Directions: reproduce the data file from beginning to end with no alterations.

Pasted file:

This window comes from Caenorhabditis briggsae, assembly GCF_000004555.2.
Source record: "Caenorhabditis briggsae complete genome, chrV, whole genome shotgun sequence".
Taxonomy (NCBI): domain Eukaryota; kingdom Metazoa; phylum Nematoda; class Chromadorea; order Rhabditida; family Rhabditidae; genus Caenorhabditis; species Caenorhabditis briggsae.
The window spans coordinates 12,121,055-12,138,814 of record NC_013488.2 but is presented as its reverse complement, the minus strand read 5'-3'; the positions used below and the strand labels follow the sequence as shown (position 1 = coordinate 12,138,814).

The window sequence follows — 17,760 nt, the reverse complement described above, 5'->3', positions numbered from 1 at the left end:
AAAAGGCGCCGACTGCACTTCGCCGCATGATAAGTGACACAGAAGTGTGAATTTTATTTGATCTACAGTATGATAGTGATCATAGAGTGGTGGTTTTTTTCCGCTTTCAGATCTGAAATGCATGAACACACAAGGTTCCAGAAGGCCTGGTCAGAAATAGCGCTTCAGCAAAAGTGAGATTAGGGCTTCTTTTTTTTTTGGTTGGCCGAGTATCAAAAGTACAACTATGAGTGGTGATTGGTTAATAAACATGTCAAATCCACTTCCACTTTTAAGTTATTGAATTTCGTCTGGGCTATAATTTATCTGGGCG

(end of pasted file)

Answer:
This window comes from Caenorhabditis briggsae, assembly GCF_000004555.2.
Source record: "Caenorhabditis briggsae complete genome, chrV, whole genome shotgun sequence".
Taxonomy (NCBI): domain Eukaryota; kingdom Metazoa; phylum Nematoda; class Chromadorea; order Rhabditida; family Rhabditidae; genus Caenorhabditis; species Caenorhabditis briggsae.
The window spans coordinates 12,121,055-12,138,814 of record NC_013488.2 but is presented as its reverse complement, the minus strand read 5'-3'; the positions used below and the strand labels follow the sequence as shown (position 1 = coordinate 12,138,814).

The window sequence follows — 17,760 nt, the reverse complement described above, 5'->3', positions numbered from 1 at the left end:
AAAAGGCGCCGACTGCACTTCGCCGCATGATAAGTGACACAGAAGTGTGAATTTTATTTGATCTACAGTATGATAGTGATCATAGAGTGGTGGTTTTTTTCCGCTTTCAGATCTGAAATGCATGAACACACAAGGTTCCAGAAGGCCTGGTCAGAAATAGCGCTTCAGCAAAAGTGAGATTAGGGCTTCTTTTTTTTTTGGTTGGCCGAGTATCAAAAGTACAACTATGAGTGGTGATTGGTTAATAAACATGTCAAATCCACTTCCACTTTTAAGTTATTGAATTTCGTCTGGGCTATAATTTATCTGGGCG